As I approached the feeders, there were many species of birds, more than usual. I store my bird seed in a small, metal trash can. I set the can down by the feeders to fill them. Right away I noticed this particular species of bird that did not fly away. I was in aww and I thought what if I hold my hand out with feed so I could get the opportunity to feed a wild bird with my hands. This became a reality. Immediately, the birds flew to my hand, appearing not to fear me. I wondered if they knew me well enough that they trust me or are they that hungry due to the 8.6 inches of snow that fell overnight with blizzard-like conditions. I believe that it is both.
Throughout the year, I supply food, water, and shelter for many species of birds, both native and migratory. It is very exciting and fulfilling to be a part of their lives.
I videoed the excitement right away, capturing the moments where these birds came to me for food. At first, I thought these birds were some type of Warbler, as there were Warblers in the mix of the many species present. I learned later that these birds are Pine Siskins. After further research, I learned that every couple of years, Pine Siskins make unpredictable movements into southern and eastern North America.
I got my kids and wife to go outside and try to feed these birds and the excitement grew. We have been feeding them in this manner for two days now. What a great opportunity to have the chance to let a bird land on you, fearless, and feed out of your hand.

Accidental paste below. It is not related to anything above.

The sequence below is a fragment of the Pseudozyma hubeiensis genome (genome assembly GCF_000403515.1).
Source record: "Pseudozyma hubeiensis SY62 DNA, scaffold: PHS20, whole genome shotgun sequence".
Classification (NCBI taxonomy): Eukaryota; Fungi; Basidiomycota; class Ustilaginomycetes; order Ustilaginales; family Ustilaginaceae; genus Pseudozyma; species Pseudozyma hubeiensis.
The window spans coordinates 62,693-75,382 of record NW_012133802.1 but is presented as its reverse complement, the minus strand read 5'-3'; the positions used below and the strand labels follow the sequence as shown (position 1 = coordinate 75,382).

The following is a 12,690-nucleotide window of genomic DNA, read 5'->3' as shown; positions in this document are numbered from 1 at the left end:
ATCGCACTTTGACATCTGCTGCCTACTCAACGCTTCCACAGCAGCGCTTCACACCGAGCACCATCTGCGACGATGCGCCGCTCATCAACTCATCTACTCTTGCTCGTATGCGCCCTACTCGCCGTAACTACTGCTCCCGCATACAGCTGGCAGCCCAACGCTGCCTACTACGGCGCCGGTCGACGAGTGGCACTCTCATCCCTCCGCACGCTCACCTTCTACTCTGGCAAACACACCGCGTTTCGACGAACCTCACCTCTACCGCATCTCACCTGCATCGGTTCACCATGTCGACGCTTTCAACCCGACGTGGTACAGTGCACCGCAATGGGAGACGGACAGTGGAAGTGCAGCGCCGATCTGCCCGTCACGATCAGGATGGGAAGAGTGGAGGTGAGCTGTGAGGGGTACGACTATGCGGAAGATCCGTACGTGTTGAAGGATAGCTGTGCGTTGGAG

This was a low-key BioBlitz, promoting observations made at one’s place of residence to avoid travel and promote physical distancing during this time of COVID precautions. We enjoyed pleasant weather that encouraged outdoor time during the first part of the designated week, but it did get a bit disagreeable during the last days. Still, worthwhile observations were made.
Perhaps one of the first things noticed by plant observers was the lack of blooms. Yes, there were the typical cool-weather blossoms of henbit deadnettle, catchweed bedstraw, shepherd’s purse, and common chickweed, but also a lot of unidentifiable leafy green rosettes.
Lichens, particularly the orange colored hair lichens, were definite eye-catchers in the drab landscape.
Some plants such as the American Trumpet Vine were identified by last season’s seed pods
Other plants were given a general tentative ID and hopefully will be revisited when blooms appear later in the year.
We observed birds. A Red-Shouldered Hawk is perhaps checking out the nearby martin house.
We observed reptiles. Well, one reptile observation was made.
We saw mollusks,
And other arthropods, such as this intact exoskeleton of a white river crayfish.
So, I thank you, sunasak, birdladymilam, marianmarie, eaneubauer, chenderson, dsorenson, potterswasp, jfcthornton, and debbi9, for participating in the BioBlitz.
I look forward to joining you at the spring iNaturalist seasonal BioBlitz, scheduled for May 20-26.